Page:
Cincinnati Zoo Welcomes Three New Manatees to Rehabilitation Program

The manatees will receive plenty of food and veterinary care until they are healthy enough to be released into the wild.

Nov 9, 2022 at 5:47 pm
click to enlarge Calliope, Soleil and Piccolina are part of Cincinnati Zoo's second-stage manatee rehabilitation program. - Photo: Provided by Cincinnati Zoo & Botanical Garden
Photo: Provided by Cincinnati Zoo & Botanical Garden
Calliope, Soleil and Piccolina are part of Cincinnati Zoo's second-stage manatee rehabilitation program.

Manatee Springs at the Cincinnati Zoo got some new residents over the weekend.

The zoo says it welcomed three 1-year-old manatees – Soleil, Calliope and Piccolina – to its facility for their second stage of rehabilitation on Saturday, Nov. 5. Florida Fish and Wildlife rescued the manatees from different parts of southwest Florida in the spring and summer of 2021.

The manatees were very small when they were rescued, according to the zoo, with each weighing between 44 and 62 pounds. ZooTampa has been caring for Soleil, Calliope and Piccolina for the last year, and they’re now up to 350 pounds. However, they must reach 600 pounds before they can be released into the wild.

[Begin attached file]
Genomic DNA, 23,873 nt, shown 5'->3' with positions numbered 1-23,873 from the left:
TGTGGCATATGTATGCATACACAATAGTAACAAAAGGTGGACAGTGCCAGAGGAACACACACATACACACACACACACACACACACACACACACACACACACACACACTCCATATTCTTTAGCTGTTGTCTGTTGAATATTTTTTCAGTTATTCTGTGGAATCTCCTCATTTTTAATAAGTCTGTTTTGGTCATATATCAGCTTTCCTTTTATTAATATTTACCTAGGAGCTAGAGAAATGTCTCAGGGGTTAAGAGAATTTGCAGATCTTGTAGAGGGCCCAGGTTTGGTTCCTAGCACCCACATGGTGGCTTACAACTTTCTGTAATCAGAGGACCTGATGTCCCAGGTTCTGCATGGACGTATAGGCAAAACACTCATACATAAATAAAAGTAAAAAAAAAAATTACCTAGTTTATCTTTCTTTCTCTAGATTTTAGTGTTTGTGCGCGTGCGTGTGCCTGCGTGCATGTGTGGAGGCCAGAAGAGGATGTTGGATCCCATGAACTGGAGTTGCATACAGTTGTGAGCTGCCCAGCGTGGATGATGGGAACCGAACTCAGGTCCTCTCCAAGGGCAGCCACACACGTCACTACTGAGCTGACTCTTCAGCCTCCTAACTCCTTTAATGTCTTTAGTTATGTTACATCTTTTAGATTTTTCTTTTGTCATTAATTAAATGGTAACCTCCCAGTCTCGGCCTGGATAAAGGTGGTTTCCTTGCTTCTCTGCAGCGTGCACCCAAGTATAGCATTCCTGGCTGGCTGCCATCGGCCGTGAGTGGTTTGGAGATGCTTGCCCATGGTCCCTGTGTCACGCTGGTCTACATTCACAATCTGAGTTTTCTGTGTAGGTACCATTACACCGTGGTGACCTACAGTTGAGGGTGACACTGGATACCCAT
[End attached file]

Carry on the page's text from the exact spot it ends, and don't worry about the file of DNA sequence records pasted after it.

Cincinnati Zoo is able to provide that next stage of care to help get the manatees back into the ocean. They and ZooTampa worked with the Manatee Rescue & Rehabilitation Partnership to move the manatees to their temporary home this past weekend.

“Piccolina, Calliope and Soleil have amazing stories of survival and resiliency, and each are doing extremely well. We are confident that with continued care at the Cincinnati Zoo, their successful journey will continue as they move towards the eventual goal of returning to Florida waters,” said Dr. Cynthia Stringfield, senior vice president of animal health, conservation, and education at ZooTampa, in a press release.

“Keeping them together for the next stage of their rehabilitation journey will help them adjust to their new surroundings,” Cincinnati Zoo’s curator of mammals Kim Scott said in the release.

Cincinnati Zoo has cared for 26 manatees, including these three new ones, since opening Manatee Springs in 2000. It’s one of only a handful of places outside Florida where people can learn more about these animals and what’s being done to protect them.

Visit the Cincinnati Zoo at 3400 Vine St., Avondale. Find more information at

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